The role of agriculture in addressing the [Africa's] economic development is a foregone conclusion. Business as usual will not improve food productivity on the continent. Africa needs to change its ways in order to be able to feed its people and ensure its main source of economic development – agriculture – grows and develops. Prosperity by the farmer will influence economic growth and the management and handling of other factors such as infrastructure. Innovative agriculture, acquired through novel relationships with technology developers, and developed through mutually satisfactory relationships with partners in research, development and commercialisation, should lead to prosperity for the smallholder farmer, to food security and economic growth for Africa.

“The world has declared war on hunger – but in Africa, images abound of pot-bellied, emaciated, wide-eyed and lifeless children – some still sucking their dead mother’s breasts – stretching out empty bowls for something anything to arrest the pangs of hunger they suffer; of vultures, waiting patiently for the only sign of surviving human life – the little boy on stick thin legs – to take his last breath before it pounces.”

“These are the images of Africa that speak of Africa and tell the African story. These are the images that splatter overseas media, from which Africa gains its reputation. But Africa can be beautiful. Where are the beautiful and melodious sounds of African children playing hoop, tending to their parent’s animals and playing tricks on each other? Where are the sounds of singing that fill the air as Africans celebrate bumper harvests or the marriage of their children or the coming of age of their youngsters? Where are the voices of women happily sharing stories as they harvest in the fields among chirping birds and children happily playing around them? Where are the images of the proud African peoples standing majestically and beautifully for all to see?”

“A revival of Africa’s agriculture is necessary for faster realisation of the continent’s development. But it requires commitment to genuine social change that will benefit the continent. Business as usual won’t suffice. A different approach to dealing with issues that have dogged the continent for years is required. To make a real difference in its current state, Africa should aim for a higher state of being in addition to attaining food sufficiency. It should aim to take up its rightful place in world trade and economy and to sit at the same table with the rest of the world as a contributor to issues relevant to the survival of the human race and it can only do this if it achieves its own economic development.”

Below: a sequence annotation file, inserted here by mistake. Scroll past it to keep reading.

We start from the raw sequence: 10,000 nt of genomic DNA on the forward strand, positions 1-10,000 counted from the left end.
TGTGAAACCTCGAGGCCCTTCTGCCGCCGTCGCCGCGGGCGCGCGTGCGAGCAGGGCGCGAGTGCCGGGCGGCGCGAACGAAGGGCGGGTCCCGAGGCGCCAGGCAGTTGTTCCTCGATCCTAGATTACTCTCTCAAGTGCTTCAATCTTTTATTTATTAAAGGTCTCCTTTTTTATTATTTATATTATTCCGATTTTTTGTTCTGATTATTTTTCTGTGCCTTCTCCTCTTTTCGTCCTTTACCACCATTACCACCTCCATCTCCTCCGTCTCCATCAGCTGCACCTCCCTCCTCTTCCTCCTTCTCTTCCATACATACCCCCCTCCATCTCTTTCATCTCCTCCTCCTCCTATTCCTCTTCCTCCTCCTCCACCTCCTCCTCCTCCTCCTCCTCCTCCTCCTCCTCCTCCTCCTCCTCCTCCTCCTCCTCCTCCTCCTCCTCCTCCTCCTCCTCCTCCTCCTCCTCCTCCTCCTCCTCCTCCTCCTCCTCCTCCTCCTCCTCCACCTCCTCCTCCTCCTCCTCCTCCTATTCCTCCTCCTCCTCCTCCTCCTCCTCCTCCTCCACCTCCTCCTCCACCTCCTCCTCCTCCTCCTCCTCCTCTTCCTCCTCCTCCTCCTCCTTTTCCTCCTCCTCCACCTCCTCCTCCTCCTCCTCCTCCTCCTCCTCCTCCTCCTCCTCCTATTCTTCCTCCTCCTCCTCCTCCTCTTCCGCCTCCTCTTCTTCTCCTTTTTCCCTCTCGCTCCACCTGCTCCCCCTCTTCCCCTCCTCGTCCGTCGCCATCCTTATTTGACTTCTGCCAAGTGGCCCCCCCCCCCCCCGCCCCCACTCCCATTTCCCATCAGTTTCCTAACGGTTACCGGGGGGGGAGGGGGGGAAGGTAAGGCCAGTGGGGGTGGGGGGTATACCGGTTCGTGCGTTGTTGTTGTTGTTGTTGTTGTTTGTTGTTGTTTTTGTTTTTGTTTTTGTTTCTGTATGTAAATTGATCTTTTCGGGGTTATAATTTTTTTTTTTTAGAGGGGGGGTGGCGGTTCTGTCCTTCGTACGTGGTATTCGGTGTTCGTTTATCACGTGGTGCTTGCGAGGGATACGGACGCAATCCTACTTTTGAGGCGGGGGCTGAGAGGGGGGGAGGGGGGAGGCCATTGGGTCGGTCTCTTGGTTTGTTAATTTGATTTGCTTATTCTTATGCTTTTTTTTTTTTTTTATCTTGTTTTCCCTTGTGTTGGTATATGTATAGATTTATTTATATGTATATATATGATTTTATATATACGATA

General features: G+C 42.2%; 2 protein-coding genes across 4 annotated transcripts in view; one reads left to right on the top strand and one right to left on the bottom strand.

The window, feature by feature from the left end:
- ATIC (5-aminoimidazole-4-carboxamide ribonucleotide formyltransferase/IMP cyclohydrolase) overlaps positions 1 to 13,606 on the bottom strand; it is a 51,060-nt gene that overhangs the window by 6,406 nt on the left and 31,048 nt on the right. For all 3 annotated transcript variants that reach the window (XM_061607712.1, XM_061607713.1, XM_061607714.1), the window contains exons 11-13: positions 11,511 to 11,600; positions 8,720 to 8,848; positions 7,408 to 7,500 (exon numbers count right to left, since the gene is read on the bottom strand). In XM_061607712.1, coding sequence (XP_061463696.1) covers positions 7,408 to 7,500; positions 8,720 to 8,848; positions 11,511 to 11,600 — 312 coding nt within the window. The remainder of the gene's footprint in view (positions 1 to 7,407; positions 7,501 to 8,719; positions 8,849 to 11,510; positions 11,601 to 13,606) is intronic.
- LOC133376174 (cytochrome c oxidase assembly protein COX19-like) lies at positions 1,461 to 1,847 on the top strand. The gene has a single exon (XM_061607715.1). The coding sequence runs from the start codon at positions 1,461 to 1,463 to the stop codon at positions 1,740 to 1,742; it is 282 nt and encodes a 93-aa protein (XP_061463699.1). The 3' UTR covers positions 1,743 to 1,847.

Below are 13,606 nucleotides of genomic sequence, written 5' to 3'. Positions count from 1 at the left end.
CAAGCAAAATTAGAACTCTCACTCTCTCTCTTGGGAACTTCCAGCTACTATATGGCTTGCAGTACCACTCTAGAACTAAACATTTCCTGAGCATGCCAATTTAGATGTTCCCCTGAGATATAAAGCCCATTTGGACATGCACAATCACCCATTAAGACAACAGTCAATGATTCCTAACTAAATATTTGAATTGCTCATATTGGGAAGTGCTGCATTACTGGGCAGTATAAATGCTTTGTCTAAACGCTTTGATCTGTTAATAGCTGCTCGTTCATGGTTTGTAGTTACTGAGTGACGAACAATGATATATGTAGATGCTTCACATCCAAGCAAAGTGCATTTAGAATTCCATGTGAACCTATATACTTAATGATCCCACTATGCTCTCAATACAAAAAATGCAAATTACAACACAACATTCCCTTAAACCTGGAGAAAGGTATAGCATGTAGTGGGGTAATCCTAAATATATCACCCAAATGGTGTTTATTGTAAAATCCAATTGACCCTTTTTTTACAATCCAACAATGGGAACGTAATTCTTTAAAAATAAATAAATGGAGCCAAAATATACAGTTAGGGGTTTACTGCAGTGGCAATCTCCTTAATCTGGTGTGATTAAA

Read entire article by Max Amuchie.

I recommend following the above link to the three-page article by Max Amuchie, from which the excerpt is taken. In it, he describes the African Agricultural Technology Foundation (AATF), including the hunger and poverty problem in Africa and the method the AATF uses to work on solving it.

I think the article raises another point that extends from Africa to all the underdeveloped and/or impoverished places in the world: Generally, impoverished places and poor people have potential, but they just need the opportunity to develop and help themselves; Lest we forget the rich history of Africa, and the many scientific advances from that continent. Globally speaking, so-called “third-world” countries tend to be places abundant in resources, such as oil and diamonds, production, and hard-working peoples.

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Children suffering from Poverty